Joe Gil

Joe Gil is a native of Brooklyn, New York. He started playing the trombone in sixth grade. Many people have asked me why I chose the trombone. “ The main reason was that when I was in grade school they needed people for the band. I knew if I took band I could get out of other classes for private lessons. So I thought this was a great idea. I had the choice of playing tuba, baritone or the trombone. The trombone was the smallest and easiest to carry so it was a no brainer”.

He formed his own bands in high school and besides doing classical and big band gigs, was also doing some studio work during this time. After graduating from High School he attended SUNY at Stony Brook for two years and eventually transferred to SUNY at Old Westbury. At SUNY at Old Westbury he had the opportunity to study jazz with Makanda Ken McIntyre. And after graduating from SUNY at Old Westbury performed in Ken McIntyre's jazz orchestra.

After college he moved into Manhattan. He studied for a period of time at the Jazz Cultural Theatre run by Barry Harris and took lessons from both he and Benny Powell. Also at this time he continued to play in Makanda Ken McIntyre's jazz orchestra. Along the way this afforded him to opportunity to play with such players as David Murray, Craig Harris, Sonny Fortune, Cecil Bridgewater, Jimmy Owens, Arthur Blythe, Henry Threadgill and Hamiett Bluett.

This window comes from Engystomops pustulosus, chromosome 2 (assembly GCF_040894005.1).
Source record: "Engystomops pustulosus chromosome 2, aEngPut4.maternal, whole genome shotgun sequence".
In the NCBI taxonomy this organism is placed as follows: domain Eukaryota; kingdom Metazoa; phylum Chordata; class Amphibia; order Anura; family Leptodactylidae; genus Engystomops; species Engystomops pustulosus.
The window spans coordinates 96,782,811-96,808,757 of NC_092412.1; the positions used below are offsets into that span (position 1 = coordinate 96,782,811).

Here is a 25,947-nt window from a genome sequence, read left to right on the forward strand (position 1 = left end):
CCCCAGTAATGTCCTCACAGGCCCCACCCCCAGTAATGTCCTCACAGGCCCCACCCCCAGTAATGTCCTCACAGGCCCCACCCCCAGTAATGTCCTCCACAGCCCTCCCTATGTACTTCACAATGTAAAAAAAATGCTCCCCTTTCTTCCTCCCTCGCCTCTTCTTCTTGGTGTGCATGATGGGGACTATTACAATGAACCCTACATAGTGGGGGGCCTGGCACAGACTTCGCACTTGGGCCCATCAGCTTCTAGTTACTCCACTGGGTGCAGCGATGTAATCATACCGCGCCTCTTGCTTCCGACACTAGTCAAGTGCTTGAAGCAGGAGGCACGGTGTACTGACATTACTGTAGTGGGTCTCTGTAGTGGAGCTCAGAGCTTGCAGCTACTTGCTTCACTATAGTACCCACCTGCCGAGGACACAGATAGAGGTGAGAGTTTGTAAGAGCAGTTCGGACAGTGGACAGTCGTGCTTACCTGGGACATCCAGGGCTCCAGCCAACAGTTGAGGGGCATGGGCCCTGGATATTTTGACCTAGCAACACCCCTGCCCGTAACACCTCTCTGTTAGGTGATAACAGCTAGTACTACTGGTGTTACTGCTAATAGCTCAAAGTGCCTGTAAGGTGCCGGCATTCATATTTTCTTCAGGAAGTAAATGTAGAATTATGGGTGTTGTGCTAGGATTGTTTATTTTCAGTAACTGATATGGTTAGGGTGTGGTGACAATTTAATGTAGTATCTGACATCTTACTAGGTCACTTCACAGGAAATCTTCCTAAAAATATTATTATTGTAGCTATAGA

During this time he also did gigs with various big bands in the city. He spent some time playing with Warren Smith's Composer Workshop Ensemble. Also playing shows during the summers up in the Catskills. Plus doing many Latin gigs with such musicians as Willie Colon, Hector Lavoe and Yomo Toro.

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Pulsifier’s Blog - Jazz, The Heartbeat for the World! September 26, 2008 Pulsifier’s Picks: “Fresh” Jazz Releases September 26, 2008

Another outstanding recent release is Joe Gil’s Breathe Deep and Enter Carefully. What’s fresh here is a combination of instrumentation and composition. Joe’s on trombone, leading a quartet of guitar, piano, bass and drums. There may be a fusion element with rock here, but it’s clearly straight-ahead jazz with a difference. One would think the brassy ‘bone would dominate, or take extensive solos. But not Joe Gil - he leads, blends, makes it work

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